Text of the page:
The Crocheted Cat in Oz – Pendexter had already written two books about two children and their crocheted animals before this. I read Tales of the Crocheted Cat a few years ago, long after reading this crossover for the first time. I have not read the follow-up, Farhold Island, which introduces the Sioux boy Lone Badger and the poodle Hannibal. In this story, the Wiseman of Throomb has discovered that the Golden Witch has managed to sneak into Oz and steal one of Ozma’s birthday presents, so he sends Lone Badger, Hannibal, and Theobald the Crocheted Cat to Oz to get it back. The kids from the other two books, presumably based on Pendexter’s own, are only mentioned in passing. The chase takes the visitors through the Great Gillikin Forest and a community of lawyers to the Land of Ev. I have to wonder if Pendexter had wanted to use the animals in the Forest of Gugu, but since Magic was still under copyright at the time of publication, he instead introduced the elephant King Magnus and his court. I assume this Great Gillikin Forest is the same one from Glinda, which never made entirely clear whether it was the same as the Forest of Gugu or not. The object the Witch has stolen turns out to be a glass paperweight containing a world created by Saturn to be a new home to the Greco-Roman gods. The book also explains that carnivores in Oz eat fruit that tastes like and has the same nutritional value as meat, which makes a certain amount of sense but contradicts some references in the original books. Pendexter has some interesting takes on magic throughout this story. I found it strange that Ozma’s pet piglet says that Dorothy and the Shaggy Man used Johnny Dooit‘s sand boat to cross the Deadly Desert “last week,” which would make this take place concurrently with Road; but the details don’t all match up. Apparently Pendexter later stated that it actually occurs a year after that. I suppose we should disregard that the glassblower Silico uses the word “robot” for his mechanical helper when it didn’t have that meaning until 1920.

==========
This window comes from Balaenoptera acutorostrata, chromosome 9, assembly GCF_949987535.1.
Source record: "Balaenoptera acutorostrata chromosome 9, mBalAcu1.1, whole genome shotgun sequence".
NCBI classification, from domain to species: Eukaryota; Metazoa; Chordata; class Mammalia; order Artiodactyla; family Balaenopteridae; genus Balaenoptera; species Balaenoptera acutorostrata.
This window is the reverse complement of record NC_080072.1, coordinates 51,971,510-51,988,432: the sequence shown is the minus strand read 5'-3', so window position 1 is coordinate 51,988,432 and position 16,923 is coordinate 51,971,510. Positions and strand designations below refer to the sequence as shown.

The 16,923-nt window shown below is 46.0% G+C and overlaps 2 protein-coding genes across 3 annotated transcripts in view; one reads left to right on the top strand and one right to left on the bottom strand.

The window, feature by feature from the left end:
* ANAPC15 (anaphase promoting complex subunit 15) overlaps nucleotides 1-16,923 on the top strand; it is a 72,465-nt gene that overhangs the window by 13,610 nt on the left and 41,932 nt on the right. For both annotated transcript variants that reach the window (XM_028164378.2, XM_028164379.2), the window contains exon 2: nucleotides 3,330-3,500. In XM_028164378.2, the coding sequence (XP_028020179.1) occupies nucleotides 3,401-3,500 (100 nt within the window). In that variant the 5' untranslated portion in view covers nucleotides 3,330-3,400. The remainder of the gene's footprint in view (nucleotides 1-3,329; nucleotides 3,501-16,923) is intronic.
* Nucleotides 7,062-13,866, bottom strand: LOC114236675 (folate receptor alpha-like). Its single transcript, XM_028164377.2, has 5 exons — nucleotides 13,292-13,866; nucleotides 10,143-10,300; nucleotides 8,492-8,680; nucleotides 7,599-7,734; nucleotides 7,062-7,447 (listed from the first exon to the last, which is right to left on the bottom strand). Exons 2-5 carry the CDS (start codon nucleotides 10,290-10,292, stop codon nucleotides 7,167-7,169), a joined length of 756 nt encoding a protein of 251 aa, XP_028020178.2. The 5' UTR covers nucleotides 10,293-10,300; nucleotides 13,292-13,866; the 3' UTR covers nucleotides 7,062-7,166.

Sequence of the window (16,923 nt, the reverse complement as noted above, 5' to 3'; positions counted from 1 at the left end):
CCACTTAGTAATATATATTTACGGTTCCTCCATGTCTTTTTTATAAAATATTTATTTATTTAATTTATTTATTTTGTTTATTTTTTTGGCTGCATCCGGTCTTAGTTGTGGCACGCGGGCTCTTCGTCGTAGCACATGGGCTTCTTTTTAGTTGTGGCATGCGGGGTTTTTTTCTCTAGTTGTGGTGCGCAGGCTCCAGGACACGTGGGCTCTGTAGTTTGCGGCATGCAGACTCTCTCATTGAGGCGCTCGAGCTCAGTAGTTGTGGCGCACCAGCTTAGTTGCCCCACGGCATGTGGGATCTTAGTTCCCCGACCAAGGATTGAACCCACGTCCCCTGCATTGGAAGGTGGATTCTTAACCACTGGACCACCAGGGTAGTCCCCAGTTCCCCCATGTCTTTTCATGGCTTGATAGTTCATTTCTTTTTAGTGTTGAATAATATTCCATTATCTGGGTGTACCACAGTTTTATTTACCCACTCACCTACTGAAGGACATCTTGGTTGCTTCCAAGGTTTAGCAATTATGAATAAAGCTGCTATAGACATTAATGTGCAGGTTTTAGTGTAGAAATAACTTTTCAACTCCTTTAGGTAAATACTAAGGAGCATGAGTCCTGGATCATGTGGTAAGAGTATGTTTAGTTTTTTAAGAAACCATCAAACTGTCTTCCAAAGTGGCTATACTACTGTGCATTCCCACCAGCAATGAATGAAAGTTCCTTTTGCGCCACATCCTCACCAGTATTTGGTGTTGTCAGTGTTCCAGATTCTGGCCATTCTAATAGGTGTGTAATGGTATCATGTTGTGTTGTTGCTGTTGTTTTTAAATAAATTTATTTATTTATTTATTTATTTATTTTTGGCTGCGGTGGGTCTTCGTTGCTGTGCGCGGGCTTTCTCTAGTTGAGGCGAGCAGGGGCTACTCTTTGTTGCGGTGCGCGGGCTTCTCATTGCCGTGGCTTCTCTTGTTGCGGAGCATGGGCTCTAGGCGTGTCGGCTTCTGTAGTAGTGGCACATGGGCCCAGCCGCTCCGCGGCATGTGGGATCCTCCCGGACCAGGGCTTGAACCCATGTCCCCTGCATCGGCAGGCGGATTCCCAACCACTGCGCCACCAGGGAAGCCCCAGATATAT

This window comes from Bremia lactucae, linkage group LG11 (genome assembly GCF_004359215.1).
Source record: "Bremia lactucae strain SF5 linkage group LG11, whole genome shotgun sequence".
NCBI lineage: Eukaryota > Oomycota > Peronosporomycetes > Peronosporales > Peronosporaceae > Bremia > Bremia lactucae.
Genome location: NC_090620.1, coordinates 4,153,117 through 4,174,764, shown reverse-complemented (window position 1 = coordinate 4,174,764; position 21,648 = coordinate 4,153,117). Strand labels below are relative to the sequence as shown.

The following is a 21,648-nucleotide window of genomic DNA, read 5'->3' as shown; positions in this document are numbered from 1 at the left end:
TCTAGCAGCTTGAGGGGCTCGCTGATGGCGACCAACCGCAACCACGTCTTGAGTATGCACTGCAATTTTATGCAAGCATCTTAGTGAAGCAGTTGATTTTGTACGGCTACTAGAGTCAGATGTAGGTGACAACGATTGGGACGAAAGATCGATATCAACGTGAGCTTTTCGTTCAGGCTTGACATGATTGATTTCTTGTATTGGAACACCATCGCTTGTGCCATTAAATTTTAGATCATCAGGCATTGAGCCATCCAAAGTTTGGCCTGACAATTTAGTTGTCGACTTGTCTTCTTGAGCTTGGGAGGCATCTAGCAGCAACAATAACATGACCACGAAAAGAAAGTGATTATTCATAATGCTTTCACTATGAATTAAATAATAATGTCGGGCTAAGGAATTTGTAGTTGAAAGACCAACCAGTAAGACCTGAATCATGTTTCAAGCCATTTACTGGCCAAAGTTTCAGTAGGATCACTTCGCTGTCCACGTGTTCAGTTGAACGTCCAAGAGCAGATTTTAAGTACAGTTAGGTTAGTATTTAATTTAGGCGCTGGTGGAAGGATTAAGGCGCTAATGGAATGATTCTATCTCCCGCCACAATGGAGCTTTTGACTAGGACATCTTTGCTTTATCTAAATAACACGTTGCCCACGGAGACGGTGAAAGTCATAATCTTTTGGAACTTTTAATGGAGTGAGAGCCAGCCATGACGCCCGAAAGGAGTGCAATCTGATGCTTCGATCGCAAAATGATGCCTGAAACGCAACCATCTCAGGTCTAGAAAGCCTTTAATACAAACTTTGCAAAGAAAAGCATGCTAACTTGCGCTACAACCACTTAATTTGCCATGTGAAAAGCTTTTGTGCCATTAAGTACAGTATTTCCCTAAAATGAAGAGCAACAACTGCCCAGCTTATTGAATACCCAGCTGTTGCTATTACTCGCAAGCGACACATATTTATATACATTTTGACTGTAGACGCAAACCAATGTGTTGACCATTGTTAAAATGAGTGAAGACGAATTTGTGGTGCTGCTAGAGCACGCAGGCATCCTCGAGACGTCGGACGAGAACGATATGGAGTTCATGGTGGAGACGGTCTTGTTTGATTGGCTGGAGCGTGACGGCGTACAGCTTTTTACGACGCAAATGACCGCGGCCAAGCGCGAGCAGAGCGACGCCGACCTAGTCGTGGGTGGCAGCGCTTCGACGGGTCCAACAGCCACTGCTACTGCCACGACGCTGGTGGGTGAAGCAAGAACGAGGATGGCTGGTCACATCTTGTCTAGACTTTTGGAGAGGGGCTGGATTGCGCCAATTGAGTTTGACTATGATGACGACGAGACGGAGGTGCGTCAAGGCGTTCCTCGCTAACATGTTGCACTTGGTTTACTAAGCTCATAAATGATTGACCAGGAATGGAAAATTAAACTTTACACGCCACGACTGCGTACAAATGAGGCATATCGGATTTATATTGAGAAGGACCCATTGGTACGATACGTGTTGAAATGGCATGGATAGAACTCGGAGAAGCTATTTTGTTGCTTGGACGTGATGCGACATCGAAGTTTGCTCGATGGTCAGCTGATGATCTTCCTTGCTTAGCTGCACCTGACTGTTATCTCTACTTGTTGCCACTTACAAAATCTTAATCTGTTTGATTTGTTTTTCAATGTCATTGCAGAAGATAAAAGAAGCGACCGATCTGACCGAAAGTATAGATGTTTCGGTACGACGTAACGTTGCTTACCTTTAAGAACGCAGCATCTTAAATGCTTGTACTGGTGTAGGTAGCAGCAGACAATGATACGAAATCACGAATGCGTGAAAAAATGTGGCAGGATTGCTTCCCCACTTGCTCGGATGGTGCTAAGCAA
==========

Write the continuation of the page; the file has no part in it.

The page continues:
Wooglet in Oz – Chris Dulabone, who published both this and Crocheted Cat, is actually a character here, referred to as Uncle Chris. I don’t know whether his niece Wooglet is based on anyone real or not. Chris’s characterization here is sort of like that of the Shaggy Man or Cap’n Bill, the resourceful sort who treats the child protagonist as an equal. Also accompanying them is the burro Cosmo. The real Chris seemed to think there was time travel in this story, but I really don’t see where it could have come into play. The three of them somehow find themselves in the jackdaws’ nest from Land while camping in New Mexico, and a wish from Wooglet sends them to Takers’ Island. The Takers are people who were exiled from Oz when they refused to participate in Ozma’s sharing-based economy, and instead have created their own barter system on the island. It’s also the home of Dr. Nikidik, who didn’t want to give up his magic. Another magician, Braxus, teams up with the pirate Blaggard to try to conquer Oz, and it’s up to Wooglet, Chris, Cosmo, and Nikidik to stop them. During their undersea adventures on the way to Oz, Pendexter mixes elements from The Sea Fairies, The Pearl and the Pumpkin, and The Golden Goblin. There are some suggestions in the series that Nikidik is the same as Dr. Pipt, but here and in some other apocryphal works, he’s clearly a different person. I’m sure there’s a way to make at least most of the references work together. The Nikidik in this book is definitely a nicer guy than in Phil Lewin’s books.

This entry was posted in Animals, Book Reviews, Characters, Chris Dulabone, Greek Mythology, Hugh Pendexter, L. Frank Baum, Magic, Magic Items, Mythology, Oz, Oz Authors, Phil Lewin, Places, Roman, Ruth Plumly Thompson and tagged , , , , , , , , , , , , , , , , , , , , , , , , , , , , , , , , , , , , , , , , . Bookmark the permalink.